One of the worrying aspects of the current situation is that the economy is near the peak of the cycle. The deficit has tended to follow the business cycle, rising and falling along with the unemployment rate. However, even with the jobless rate currently at historically low levels, the deficit remains very large. This suggests that the budget problem is structural rather than cyclical.
Public debt has increased fourfold since 2005, recently moving above USD 33 trillion. Even taken as a ratio to nominal GDP, the debt has doubled over that time period. A basic tenet of economics is that the government debt-to-GDP cannot rise forever. Strong growth in nominal GDP since the end of COVID-related lockdowns in mid-2020 has helped to contain the debt ratio, but with deficits set to remain large and the economy likely to slow, a resumption of the upward trend appears inevitable. In our view, the debt is not at crisis levels yet. One measure of this is the strength of the US dollar versus other major currencies in foreign exchange markets. However, it does appear that the huge supply of Treasury bond issuance is one of the factors driving up bond yields in recent days.
The combination of rising public debt and higher interest rates is causing the interest expense on the debt to soar. According to the Bureau of Economic Analysis, interest payments ran at an annualized rate of USD 909bn in 2Q23, a record amount and double the level of seven years ago. If the current level of bond yields prevails in the years ahead, interest payments will increase even faster as more of the current debt is rolled over at higher interest rates and debt levels also continue to rise. The projection that the cost of carrying the debt will be ever-increasing as a share of GDP is a clear sign that public finances are not on a sustainable path.
Big changes are required
Under these circumstances, it is hard to imagine that public finances can be put back on a sustainable path without a significant tightening of fiscal policy, including both spending cuts and tax increases. Without a change in policy, the gap between revenues and outlays will continue to widen in the long run. In our view, there isn’t any miracle solution—for example, somehow greatly boosting the economy’s growth potential so that revenue rises—which doesn’t involve some politically unpopular policy decisions. Furthermore, if a recession should hit before something is done to narrow the structural deficit, we could end up in circumstances that force fiscal austerity measures to be implemented during a recession.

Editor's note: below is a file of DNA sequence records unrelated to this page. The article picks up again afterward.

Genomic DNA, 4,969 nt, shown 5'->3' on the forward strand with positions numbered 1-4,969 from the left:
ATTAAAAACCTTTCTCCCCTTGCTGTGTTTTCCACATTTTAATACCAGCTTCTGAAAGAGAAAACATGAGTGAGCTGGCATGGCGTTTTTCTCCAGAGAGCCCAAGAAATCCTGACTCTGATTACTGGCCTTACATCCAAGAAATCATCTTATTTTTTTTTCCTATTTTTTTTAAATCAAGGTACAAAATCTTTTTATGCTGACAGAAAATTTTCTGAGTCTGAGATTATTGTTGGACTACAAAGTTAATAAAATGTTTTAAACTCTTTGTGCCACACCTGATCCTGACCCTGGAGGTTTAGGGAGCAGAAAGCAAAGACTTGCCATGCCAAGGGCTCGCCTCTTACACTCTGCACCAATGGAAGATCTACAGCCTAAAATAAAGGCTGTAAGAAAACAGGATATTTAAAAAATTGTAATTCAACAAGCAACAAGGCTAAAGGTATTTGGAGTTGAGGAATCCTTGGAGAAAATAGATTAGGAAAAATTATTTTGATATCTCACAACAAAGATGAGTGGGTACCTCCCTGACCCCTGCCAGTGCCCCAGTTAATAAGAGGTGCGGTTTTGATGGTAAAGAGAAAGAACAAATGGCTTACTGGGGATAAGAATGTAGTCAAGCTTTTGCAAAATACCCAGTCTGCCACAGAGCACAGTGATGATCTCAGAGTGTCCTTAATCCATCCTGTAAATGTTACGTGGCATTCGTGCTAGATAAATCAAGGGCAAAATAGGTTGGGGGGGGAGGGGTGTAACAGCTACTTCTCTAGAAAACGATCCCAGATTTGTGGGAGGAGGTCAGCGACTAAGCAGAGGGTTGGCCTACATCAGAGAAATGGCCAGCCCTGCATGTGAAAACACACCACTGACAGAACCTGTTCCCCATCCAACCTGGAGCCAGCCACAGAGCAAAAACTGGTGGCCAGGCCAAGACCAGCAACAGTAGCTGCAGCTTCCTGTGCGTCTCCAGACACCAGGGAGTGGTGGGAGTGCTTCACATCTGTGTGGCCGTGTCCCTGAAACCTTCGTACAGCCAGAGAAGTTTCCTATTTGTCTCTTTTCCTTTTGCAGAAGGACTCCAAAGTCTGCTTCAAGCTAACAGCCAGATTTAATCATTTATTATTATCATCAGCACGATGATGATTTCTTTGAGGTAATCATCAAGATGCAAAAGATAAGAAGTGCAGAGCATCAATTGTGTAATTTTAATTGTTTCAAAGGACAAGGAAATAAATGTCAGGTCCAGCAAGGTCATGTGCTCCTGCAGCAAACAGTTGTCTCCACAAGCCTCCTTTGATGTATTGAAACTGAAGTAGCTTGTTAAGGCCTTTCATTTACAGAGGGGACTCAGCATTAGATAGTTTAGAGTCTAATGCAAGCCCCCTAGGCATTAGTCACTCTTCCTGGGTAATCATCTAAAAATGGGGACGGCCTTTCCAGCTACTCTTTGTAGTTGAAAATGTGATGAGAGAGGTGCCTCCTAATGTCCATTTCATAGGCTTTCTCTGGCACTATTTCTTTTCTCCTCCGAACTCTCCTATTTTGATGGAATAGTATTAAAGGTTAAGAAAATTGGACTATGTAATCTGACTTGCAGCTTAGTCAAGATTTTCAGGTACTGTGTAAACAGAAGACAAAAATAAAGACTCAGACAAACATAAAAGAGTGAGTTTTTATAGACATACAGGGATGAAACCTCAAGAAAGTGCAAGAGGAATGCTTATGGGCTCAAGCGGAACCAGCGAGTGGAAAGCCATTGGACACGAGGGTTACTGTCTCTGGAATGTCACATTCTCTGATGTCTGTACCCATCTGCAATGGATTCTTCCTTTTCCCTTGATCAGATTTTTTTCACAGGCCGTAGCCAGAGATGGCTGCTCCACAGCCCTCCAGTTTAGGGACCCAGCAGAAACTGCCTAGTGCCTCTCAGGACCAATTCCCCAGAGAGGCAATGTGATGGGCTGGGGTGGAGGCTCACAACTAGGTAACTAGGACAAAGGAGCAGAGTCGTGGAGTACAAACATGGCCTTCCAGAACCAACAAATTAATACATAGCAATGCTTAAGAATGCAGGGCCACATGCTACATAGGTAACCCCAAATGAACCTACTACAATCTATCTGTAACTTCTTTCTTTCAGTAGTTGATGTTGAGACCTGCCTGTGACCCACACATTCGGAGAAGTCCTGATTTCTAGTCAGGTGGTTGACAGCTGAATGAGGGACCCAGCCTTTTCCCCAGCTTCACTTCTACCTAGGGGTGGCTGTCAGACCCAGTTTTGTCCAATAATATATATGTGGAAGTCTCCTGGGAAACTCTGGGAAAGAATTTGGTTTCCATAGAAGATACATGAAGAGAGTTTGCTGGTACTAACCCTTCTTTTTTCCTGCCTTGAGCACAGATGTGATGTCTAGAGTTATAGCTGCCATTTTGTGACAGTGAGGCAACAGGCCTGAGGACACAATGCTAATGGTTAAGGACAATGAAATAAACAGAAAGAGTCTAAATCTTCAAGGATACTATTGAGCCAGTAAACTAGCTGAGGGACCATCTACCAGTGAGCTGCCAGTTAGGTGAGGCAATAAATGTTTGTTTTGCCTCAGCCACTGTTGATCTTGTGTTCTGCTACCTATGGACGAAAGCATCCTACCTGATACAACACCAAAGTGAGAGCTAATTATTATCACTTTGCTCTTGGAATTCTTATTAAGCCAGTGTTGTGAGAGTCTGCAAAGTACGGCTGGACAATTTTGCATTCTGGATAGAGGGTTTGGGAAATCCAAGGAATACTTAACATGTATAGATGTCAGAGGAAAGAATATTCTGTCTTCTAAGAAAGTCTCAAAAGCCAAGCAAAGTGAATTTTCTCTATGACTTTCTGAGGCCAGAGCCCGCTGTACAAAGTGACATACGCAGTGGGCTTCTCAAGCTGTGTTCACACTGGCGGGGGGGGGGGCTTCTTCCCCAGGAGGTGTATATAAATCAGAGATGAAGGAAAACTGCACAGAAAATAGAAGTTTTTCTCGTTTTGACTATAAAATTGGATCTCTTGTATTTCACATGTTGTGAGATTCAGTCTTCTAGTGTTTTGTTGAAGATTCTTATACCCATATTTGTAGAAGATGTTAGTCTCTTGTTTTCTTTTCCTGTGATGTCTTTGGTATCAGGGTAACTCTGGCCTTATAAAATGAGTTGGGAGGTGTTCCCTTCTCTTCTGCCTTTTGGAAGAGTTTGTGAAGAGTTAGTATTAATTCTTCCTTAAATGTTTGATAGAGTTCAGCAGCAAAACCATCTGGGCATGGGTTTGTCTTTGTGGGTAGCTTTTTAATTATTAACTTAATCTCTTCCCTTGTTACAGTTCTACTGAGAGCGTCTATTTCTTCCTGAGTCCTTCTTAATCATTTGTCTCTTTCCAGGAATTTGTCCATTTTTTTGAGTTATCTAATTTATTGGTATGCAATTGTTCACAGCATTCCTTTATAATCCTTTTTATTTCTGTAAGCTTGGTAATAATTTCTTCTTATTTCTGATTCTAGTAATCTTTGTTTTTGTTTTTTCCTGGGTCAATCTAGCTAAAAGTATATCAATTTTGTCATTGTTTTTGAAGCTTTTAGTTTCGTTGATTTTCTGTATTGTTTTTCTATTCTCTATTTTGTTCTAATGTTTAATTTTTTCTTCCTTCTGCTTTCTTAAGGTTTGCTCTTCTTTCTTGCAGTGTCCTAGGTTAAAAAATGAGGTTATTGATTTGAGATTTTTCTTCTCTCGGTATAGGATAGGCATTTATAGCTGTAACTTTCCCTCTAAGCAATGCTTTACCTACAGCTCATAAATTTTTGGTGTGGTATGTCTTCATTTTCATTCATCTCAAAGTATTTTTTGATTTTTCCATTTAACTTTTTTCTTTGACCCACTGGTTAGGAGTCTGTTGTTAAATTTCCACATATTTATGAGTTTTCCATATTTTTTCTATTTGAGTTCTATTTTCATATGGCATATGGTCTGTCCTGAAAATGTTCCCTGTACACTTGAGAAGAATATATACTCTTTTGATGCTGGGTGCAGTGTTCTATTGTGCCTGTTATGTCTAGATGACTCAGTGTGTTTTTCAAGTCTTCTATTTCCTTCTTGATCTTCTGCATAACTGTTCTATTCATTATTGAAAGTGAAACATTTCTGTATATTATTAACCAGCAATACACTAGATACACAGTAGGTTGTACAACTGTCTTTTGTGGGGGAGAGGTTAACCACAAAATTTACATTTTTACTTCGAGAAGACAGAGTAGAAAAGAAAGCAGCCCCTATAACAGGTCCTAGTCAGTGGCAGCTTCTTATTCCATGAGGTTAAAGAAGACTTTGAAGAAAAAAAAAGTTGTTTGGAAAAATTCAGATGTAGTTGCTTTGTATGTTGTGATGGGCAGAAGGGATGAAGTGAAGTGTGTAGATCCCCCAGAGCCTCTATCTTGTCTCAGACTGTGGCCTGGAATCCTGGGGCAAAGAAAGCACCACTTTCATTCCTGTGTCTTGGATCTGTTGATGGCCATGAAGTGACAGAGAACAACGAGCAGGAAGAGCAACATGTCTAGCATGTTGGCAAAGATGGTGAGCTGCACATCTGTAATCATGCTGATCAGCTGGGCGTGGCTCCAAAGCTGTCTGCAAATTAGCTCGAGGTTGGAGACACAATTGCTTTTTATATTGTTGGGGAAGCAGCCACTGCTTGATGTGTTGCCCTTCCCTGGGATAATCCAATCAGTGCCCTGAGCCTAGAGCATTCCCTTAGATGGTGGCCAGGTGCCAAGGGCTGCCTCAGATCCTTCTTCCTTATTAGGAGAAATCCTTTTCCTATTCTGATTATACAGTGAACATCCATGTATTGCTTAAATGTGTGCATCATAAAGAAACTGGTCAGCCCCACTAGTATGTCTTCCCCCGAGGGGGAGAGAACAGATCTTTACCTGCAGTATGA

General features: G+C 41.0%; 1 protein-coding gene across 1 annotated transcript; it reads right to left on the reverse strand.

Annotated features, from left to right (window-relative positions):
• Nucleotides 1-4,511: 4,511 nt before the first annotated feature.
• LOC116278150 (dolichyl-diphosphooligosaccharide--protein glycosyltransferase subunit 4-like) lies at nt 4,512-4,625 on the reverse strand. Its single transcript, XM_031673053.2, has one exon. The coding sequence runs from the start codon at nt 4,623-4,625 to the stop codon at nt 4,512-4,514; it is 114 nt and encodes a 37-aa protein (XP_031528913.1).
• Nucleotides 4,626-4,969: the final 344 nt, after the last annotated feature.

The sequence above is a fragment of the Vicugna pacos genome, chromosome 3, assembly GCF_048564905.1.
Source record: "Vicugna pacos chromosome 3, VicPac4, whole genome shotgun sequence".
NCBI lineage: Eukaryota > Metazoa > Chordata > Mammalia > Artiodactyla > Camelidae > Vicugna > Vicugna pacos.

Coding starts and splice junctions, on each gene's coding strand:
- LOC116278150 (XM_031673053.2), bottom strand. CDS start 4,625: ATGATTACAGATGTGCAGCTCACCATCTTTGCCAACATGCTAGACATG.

Given the current political situation, it is hard to be optimistic that the necessary changes will be implemented anytime soon. Since the beginning of the fiscal year on 1 October, the government has been operating under a short-term continuing resolution (CR) that will expire on 17 November. There has been basically no progress since then as the House of Representatives has been focusing on electing a new speaker. With less than a month left before the current CR expires, another CR will likely be needed to avoid a government shutdown. It is possible that a small amount of short-term spending cuts will eventually be implemented, but we think there is little chance for the kind of “grand bargain” needed to deal with the long-run budget issues. More significant changes will likely have to wait until after the 2024 elections.
One factor that could help to raise some revenue is that the personal income tax cuts included in the 2017 Tax Cut and Jobs Act will expire after 2025. While Congress often reaches last-minute agreements to extend expiring tax and subsidy measures, in an environment where passing legislation is difficult, it is possible that these tax cuts will expire as scheduled, especially for higher-income households.
The clock is also ticking for the trust funds backing Medicare and Social Security, which are currently projected to run out of money in 2031 and 2033, respectively. Unless something is done to shore up the system, payments would have to be cut by around 20% when the trust funds run dry, which politically is difficult to imagine. The closer we get to these dates, the more the political pressure will build, and in our view it is likely that some sort of bipartisan commission will be established within the next five years to work on a solution.
Main contributor: Brian Rose, Senior US Economist